Whitmore, Benette 1955-
Whitmore, Benette 1955-
Born December 17, 1955, in Syracuse, NY; daughter of Ben and Jeanette Whitmore; married; children: Eli and Kallie. Education: Queen's University, B.A., 1977; Syracuse University, M.A., 1980.
Home—Fayetteville, NY. Office—State University of New York, Department of Environmental Studies, 105 Moon Library, 1 Forestry Dr., Syracuse, NY 13210; fax: 315-470-6512. E-mail—[email protected]; [email protected]
Academic and writer. Cazenovia College, Cazenovia, NY, public relations director, 1980-82; Sargent-Webster-Crenshaw & Folley, Syracuse, NY, publications director, 1982-89; Community General Hospital, Syracuse, video producer, 1989-1994; Onondaga Community College, Syracuse, instructor; Syracuse University, Syracuse, writing instructor; State University of New York, Department of Environmental Studies, Syracuse, instructor.
Outstanding teaching award and President's Award for community service, both from Syracuse University.
A Quilt for Elizabeth, Centering (Omaha, NE), 1992.
Pappyland Activity Book, Volumes I and II (nonfiction), Craftsman & Scribes (Syracuse, NY), 1995.
The Little Shoe Book, Random House (New York, NY), 1995.
Real Stuck, Way Up, Barron's Educational (New York, NY), 1996.
Ghost Bat in a Gum Tree, Falcon Press (Helena, MT), 1998.
Shelter, Walker (New York, NY), 2006.
Head writer of thirty-five episodes of Public Broadcast Service's Pappyland. Contributor to journals and periodicals, including House Beautiful, Corporate Design, Building Design and Construction, Electric Light and Power, American School and University, Architectural Lighting, School and College, North American Review, and School Product News.
Benette Whitmore is an American academic and writer. Whitmore studied in Ontario, Canada, and in Syracuse, New York, and since graduation has worked primarily in the Syracuse area in a number of positions, including as the public relations director for the local Cazenovia College, as a publications director for an architecture firm, and as a video producer for Syracuse's Community General Hospital. She has also lectured in writing and in environmental studies at local universities and community colleges.
Whitmore served as the head writer for the Public Broadcasting Service (PBS) children's television program Pappyland. During this time she wrote thirty-five episodes. The drawing show, which also airs on the Learning Channel, appeared in over 165 television markets in the United States and was considered by TV Guide to be one of the best new children's programs on television in the 1990s. Whitmore also authored two activity books based on the show that cover instructions for making crafts, suggested reading lists, and lesson plans for teachers.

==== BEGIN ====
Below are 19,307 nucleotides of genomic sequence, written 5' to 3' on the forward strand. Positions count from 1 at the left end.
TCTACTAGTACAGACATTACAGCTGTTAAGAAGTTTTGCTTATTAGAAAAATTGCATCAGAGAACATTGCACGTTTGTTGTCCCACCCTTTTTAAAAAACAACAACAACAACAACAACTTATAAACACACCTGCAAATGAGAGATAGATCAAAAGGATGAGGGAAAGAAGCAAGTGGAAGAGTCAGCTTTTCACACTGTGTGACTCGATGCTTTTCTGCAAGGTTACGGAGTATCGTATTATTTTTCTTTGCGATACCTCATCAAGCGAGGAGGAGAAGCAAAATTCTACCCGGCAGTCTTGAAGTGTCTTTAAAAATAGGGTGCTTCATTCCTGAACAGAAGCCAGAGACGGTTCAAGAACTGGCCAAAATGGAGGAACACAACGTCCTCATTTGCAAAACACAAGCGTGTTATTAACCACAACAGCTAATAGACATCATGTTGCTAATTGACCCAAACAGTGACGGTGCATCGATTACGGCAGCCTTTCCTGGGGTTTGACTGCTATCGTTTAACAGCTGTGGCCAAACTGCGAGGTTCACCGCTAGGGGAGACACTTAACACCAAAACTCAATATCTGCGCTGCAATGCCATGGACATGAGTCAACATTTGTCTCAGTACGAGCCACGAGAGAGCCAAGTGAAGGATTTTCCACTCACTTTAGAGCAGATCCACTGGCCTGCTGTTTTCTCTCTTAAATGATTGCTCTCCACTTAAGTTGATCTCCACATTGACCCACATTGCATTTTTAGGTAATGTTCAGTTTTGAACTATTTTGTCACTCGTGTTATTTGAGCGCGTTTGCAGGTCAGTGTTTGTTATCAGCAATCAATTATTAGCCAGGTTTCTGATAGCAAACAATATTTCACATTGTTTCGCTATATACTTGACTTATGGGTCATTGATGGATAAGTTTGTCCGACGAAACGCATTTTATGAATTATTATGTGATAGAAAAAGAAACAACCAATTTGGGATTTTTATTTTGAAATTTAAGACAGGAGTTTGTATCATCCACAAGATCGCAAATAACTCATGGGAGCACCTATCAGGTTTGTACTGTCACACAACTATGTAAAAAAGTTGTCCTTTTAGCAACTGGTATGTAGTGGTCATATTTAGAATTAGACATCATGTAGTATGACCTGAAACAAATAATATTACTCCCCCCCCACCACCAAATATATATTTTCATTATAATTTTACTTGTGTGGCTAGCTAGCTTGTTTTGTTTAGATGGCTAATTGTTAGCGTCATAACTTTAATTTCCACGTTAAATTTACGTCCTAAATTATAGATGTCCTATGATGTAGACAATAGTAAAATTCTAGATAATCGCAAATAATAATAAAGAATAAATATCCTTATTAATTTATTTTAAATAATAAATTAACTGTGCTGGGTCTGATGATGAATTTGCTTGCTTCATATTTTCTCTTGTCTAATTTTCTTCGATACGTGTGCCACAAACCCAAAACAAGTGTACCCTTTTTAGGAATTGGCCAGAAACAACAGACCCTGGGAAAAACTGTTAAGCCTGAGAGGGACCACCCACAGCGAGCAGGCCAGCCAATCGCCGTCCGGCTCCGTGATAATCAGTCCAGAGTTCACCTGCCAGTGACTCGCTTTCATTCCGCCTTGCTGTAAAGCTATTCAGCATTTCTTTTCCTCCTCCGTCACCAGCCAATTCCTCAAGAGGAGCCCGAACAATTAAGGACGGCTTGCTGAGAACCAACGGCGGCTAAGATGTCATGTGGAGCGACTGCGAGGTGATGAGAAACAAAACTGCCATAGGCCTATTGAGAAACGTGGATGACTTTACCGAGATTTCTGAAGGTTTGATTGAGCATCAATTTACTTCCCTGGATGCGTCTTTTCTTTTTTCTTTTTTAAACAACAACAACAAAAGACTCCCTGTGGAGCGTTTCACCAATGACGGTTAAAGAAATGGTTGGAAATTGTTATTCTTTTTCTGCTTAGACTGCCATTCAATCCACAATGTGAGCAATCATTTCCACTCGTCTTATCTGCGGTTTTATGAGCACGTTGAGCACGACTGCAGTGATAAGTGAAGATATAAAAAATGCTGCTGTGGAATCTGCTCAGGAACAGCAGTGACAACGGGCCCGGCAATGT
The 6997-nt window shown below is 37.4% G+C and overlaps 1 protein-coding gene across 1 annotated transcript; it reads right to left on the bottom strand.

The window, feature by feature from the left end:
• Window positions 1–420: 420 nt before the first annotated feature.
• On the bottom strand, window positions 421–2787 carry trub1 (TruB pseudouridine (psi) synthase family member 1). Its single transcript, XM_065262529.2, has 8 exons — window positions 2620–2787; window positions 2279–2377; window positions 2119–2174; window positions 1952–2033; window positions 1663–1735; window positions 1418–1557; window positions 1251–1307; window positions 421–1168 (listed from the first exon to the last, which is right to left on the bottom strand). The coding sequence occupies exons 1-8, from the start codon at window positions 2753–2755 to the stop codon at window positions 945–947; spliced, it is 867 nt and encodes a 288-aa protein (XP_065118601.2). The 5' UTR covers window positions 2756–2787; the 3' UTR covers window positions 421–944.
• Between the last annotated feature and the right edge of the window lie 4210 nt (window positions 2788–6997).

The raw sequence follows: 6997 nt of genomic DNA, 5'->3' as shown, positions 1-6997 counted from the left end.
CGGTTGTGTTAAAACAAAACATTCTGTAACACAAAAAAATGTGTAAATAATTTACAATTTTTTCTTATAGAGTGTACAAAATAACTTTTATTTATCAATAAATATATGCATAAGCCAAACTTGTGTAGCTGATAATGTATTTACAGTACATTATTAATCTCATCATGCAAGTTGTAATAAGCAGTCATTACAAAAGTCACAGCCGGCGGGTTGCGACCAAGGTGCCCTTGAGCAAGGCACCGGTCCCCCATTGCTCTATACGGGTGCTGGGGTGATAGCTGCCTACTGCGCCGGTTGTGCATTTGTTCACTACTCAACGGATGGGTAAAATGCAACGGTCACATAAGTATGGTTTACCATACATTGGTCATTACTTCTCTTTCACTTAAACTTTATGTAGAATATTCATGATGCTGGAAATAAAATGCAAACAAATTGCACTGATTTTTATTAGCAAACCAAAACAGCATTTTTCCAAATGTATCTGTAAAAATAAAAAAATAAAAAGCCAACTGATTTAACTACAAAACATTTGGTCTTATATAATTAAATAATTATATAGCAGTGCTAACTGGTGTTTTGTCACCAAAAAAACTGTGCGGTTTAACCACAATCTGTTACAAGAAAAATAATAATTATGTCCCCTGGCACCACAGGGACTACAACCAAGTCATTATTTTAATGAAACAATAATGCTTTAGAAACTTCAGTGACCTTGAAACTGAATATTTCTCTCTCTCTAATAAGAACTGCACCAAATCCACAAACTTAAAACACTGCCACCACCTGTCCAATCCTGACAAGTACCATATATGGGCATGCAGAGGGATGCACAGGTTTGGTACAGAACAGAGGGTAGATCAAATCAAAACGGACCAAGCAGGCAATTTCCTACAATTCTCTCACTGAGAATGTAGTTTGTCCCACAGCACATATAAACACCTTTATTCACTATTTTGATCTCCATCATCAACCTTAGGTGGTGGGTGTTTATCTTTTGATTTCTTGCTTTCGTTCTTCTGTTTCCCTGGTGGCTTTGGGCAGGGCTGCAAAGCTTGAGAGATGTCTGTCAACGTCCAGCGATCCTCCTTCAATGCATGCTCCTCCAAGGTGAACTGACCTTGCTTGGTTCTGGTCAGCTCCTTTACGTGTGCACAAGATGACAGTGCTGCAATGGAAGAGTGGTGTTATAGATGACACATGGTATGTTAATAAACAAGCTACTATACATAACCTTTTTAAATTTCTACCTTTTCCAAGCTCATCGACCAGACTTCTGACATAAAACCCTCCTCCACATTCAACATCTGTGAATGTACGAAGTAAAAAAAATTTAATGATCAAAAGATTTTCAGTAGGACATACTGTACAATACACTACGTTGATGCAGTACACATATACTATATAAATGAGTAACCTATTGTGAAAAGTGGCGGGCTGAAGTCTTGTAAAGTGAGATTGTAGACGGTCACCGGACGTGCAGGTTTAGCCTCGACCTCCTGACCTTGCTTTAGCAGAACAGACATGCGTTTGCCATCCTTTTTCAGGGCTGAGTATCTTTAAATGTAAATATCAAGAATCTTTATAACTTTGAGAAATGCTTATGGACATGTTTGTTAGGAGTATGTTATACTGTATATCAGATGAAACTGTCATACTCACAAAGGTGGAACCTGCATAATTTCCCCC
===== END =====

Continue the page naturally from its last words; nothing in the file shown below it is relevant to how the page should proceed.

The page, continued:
In 2006 Whitmore published Shelter. The book introduces Skyler Baxter, a sixteen-year-old girl who is charged by her teacher to create a video journal of her life over the summer. She lacks interest in the project at first, but slowly realizes that she is documenting serious problems within her life and those of her family members. Her mother builds a fallout shelter with the intention of protecting her family from any possible danger that would warrant such a shelter. The shelter, however, serves as a catalyst for bad things happening to the family. Will, her brother, uses the shelter as a place to hide his drug supply. It is also the place where he almost dies from an overdose. Her estranged father also has a serious drug abuse problem. Skyler loses her virginity to her brother's best friend, and later realizes that getting involved with him may have been a terrible decision. And her mother is also trapped in a relationship with a man who is too controlling. Eventually Skyler has recorded enough of her family's downward spiral and begins to take action to help each of them, including herself.
A contributor to Publishers Weekly described Whitmore's novel as "moving" and "often funny." The same contributor stated that "spare narrative charged with emotion eloquently expresses the growing tensions in the Baxter household." The critic added that "readers will sigh with relief" after Skyler begins to fix the problems she and her family members are dealing with. Kim Dare, writing in School Library Journal, noted that the book's formulaic writing and "melodramatic symbolism … make for a mediocre coming-of-age story." Dare also commented that "Whitmore fails to build on the theme of coping in today's terrorist-threatened world." A contributor to the Midwest Book Review agreed that the account was "moving." The contributor also called the book "an excellent leisure read" for teens and young adults.
BIOGRAPHICAL AND CRITICAL SOURCES:
Bulletin of the Center for Children's Books, January, 2007, Karen Coats, review of Shelter, p. 234.
Kirkus Reviews, September 1, 2006, review of Shelter, p. 915.
Midwest Book Review, September, 2007, review of Shelter.
Publishers Weekly, December 11, 2006, review of Shelter, p. 71.
School Library Journal, October, 2006, Kim Dare, review of Shelter, p. 175.
Voice of Youth Advocates, December, 2006, Walter Hogan, review of Shelter, p. 436.
Benette Whitmore Home Page,http://www.benettewhitmore.com (January 28, 2008), author biography.